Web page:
Japanese Prime Minister Shinzo Abe yesterday told parliament that he intends to change the country’s post-World War II constitution, lowering the bar for further amendments.
“I will start with amending Article 96 of the constitution, a move that many factions [inside his Liberal Democratic Party] support,” Abe told upper house lawmakers, referring to the clause stipulating amendments require a two-thirds majority in parliament.
In the run-up to his landslide election victory in December, Abe said he wanted to study the possibility of altering the definition of Japan’s armed forces contained in the document.
The country’s well-funded and well-equipped military is referred to as the Self-Defense Forces (SDF), and barred from taking aggressive action. Its role is limited to defense of the nation.
Abe has said he would like to look into making the SDF a full-fledged military, a plan that sets alarm bells ringing in Asian nations subject to Japan’s occupation in the first half of the 20th century.
US occupying forces imposed the constitution in the aftermath of World War II, but its war-renouncing Article 9 became part of the fabric of national life, engendering a pacifism that remains dear to many Japanese.
Retiree Kazuo Shimamura said Japan’s suffering in World War II, including from two atomic bombs, was reason enough not to change.
“I want the constitution to stay as it is to prevent new wars from happening,” he said.
However, critics say a pledge that “land, sea, and air forces, as well as other war potential, will never be maintained” ties Tokyo’s hands at a time of growing regional unease and amid a sovereignty spat with China.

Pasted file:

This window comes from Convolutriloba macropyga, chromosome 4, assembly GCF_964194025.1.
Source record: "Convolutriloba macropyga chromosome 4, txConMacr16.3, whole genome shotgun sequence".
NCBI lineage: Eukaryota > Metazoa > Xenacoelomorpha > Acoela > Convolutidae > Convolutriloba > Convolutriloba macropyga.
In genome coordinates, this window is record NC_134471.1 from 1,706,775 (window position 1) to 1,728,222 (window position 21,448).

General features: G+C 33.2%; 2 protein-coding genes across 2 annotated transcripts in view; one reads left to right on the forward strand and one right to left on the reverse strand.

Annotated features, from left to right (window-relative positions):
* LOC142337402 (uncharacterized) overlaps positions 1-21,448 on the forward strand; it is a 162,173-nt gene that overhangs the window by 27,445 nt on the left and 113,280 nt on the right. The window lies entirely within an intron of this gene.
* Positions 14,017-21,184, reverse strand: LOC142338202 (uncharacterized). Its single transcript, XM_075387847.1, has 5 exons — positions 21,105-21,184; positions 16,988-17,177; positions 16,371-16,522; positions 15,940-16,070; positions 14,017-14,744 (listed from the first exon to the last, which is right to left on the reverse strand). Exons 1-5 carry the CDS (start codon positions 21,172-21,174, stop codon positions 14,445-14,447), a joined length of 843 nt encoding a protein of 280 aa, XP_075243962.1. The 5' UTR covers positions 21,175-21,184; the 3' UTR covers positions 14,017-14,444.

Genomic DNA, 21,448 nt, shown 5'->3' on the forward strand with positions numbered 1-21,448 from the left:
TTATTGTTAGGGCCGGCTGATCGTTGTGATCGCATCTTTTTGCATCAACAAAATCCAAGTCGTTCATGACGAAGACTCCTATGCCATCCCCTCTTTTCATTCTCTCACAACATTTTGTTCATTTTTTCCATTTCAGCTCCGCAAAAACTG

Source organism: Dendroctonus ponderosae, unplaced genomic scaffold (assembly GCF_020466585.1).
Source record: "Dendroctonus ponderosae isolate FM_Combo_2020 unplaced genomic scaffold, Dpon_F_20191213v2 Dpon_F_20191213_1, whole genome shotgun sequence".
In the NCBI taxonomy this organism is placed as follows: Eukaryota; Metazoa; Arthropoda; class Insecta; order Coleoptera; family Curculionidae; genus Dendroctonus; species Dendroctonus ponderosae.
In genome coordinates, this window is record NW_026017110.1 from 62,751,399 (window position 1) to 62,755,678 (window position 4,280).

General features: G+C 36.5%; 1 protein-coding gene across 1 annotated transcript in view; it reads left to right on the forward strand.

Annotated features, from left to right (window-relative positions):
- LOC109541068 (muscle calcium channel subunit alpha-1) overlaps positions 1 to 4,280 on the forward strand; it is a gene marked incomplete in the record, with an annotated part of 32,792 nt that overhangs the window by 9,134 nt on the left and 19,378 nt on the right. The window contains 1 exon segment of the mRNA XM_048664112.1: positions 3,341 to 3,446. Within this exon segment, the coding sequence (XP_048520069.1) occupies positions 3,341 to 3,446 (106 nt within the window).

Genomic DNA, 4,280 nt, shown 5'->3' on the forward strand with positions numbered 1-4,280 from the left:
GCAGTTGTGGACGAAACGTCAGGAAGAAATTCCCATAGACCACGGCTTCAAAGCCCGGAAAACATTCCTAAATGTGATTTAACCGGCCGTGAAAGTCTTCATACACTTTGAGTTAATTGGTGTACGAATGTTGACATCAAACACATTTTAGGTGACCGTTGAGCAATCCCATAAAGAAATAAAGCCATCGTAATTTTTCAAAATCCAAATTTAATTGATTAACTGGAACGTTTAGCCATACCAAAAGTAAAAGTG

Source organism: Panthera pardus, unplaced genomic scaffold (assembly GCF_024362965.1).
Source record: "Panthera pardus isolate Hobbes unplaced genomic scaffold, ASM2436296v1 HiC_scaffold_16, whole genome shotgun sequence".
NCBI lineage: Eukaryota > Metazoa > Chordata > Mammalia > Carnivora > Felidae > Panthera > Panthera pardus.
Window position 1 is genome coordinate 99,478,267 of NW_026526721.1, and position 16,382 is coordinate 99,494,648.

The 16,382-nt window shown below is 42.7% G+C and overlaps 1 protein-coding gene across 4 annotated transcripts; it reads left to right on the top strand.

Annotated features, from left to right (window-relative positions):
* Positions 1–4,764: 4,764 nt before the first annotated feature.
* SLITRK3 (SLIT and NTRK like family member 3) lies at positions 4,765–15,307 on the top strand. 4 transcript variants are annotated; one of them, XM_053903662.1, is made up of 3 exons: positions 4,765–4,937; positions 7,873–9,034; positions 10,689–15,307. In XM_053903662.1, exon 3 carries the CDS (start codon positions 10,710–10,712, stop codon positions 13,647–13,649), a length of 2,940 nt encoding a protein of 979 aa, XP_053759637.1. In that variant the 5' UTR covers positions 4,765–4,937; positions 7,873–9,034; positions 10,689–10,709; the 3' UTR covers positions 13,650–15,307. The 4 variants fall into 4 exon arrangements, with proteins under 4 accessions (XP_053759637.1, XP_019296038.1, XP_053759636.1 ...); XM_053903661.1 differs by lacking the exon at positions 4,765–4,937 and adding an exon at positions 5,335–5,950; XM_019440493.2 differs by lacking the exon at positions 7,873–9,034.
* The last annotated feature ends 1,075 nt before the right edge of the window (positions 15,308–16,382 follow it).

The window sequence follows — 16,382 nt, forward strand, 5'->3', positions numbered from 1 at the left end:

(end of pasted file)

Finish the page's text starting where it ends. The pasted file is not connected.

“Japan’s next generation will have to face all sorts of problems,” 60-year-old Nobuyuki Shimane said. “We have to take our destiny in our hands and change the status of the army to protect our territorial sovereignty.”
Abe told parliament he wants to set up a Japanese version of Washington’s National Security Council, tasked with the gathering and analysis of information.
“It is unavoidable that we strengthen Japan’s security arrangements to protect our national interest and ensure the safety of our people in the increasingly complex international situation,” he said.
Japan and China have butted diplomatic heads repeatedly over the last half-year over a disputed island chain in the East China Sea.
Tokyo views Beijing’s military buildup with suspicion and says its vast trading partner should be more transparent about what it spends on its increasingly mighty forces and to what end, something Abe yesterday said was a “common concern” for the entire region.
In December, Manila — which has a separate territorial row with Beijing — said it favored a re-armed Japan that could act as a counterbalance to China.
Tetsuro Kato, professor of politics at Waseda University, said any change would represent a significant shift for a generation that embraced post-war democracy, adding it would also prove problematic abroad.
“South Korean newspapers, especially, focused on Abe’s plans for constitutional reform during the election campaign,” he said.
Shoichi Koseki, a constitutional history expert at Dokkyo University, said lowering the bar for amendments could create instability, allowing the constitution to change with every new government.
“Many countries require large majorities for this,” he said, pointing to the tough amendment protocols in the US as an example.